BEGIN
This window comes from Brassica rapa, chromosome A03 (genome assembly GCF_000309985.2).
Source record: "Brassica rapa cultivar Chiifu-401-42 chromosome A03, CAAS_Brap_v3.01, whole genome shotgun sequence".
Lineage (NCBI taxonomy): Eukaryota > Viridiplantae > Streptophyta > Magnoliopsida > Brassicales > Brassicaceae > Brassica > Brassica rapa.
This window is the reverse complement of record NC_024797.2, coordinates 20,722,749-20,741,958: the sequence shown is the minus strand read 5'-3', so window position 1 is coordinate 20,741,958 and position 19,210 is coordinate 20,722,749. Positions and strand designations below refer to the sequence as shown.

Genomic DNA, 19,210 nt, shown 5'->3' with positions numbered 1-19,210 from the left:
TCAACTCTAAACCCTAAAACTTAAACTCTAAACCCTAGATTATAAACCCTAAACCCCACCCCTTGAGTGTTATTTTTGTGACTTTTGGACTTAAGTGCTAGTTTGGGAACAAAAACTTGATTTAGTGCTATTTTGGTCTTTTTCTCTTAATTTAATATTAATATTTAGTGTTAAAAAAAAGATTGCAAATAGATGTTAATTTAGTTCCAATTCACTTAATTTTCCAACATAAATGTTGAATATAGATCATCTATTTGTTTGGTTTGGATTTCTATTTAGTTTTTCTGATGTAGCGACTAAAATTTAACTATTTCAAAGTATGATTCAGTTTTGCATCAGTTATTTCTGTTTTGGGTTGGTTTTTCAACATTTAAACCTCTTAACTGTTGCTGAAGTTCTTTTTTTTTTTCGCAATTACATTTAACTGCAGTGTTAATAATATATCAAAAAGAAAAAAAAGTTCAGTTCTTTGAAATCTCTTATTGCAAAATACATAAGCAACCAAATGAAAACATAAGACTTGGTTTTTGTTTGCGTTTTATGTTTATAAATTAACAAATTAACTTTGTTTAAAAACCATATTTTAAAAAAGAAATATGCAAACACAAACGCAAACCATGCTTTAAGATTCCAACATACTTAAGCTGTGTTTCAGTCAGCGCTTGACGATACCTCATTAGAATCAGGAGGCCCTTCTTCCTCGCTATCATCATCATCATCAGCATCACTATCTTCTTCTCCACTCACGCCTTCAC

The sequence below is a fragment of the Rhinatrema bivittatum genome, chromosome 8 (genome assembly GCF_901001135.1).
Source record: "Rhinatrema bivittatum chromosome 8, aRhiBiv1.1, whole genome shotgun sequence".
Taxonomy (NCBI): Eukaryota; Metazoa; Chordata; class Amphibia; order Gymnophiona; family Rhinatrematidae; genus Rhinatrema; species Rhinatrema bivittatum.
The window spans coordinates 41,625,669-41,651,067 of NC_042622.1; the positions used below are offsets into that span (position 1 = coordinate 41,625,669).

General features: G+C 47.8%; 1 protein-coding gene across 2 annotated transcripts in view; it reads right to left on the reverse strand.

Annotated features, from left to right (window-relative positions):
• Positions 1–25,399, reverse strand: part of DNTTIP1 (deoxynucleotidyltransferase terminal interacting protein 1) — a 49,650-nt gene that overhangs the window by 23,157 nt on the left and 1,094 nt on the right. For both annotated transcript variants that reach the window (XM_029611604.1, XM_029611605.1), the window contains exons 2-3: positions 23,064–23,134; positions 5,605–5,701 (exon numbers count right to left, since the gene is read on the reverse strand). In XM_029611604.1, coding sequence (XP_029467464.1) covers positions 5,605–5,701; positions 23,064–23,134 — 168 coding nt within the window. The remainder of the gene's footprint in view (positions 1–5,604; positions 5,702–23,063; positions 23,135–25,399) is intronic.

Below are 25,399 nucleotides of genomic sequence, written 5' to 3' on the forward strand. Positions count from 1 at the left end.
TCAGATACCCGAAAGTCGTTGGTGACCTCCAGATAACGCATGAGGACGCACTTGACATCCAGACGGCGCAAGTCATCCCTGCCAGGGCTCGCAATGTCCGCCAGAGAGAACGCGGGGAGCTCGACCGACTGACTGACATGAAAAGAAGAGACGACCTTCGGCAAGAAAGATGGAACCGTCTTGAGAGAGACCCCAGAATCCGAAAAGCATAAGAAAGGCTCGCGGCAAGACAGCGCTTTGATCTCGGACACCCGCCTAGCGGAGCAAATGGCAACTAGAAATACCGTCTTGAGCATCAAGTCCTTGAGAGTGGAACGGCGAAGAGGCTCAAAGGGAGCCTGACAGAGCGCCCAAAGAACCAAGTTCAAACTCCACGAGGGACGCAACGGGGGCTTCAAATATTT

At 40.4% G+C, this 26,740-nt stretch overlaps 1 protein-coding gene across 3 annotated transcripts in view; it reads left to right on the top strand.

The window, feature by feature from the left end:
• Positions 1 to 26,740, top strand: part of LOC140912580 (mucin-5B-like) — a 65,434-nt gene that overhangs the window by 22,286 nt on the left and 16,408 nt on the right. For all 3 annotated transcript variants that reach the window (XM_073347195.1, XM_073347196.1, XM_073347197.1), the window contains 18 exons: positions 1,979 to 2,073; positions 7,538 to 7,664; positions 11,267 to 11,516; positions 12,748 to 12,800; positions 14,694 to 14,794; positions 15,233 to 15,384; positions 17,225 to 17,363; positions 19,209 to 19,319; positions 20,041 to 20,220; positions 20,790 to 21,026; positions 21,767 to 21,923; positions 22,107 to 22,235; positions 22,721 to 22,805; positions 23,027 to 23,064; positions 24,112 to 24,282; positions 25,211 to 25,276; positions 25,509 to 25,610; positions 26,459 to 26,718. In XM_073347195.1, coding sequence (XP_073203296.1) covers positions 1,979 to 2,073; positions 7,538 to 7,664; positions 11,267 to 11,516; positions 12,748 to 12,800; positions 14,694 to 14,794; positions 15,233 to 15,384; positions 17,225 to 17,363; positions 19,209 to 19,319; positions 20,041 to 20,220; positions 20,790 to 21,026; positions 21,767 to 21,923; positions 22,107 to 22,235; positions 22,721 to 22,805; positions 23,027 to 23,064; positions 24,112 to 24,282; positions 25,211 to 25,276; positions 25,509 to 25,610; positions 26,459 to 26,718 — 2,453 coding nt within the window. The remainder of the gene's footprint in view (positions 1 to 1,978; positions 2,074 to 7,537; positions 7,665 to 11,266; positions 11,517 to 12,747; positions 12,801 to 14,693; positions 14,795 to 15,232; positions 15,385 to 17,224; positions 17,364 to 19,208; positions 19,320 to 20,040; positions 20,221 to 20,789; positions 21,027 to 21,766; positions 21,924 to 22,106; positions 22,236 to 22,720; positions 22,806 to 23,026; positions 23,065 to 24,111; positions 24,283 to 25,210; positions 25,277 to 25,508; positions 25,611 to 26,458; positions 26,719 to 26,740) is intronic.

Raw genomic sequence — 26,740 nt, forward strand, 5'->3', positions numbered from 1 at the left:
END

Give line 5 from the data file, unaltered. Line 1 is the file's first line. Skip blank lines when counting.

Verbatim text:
Genomic DNA, 19,210 nt, shown 5'->3' with positions numbered 1-19,210 from the left: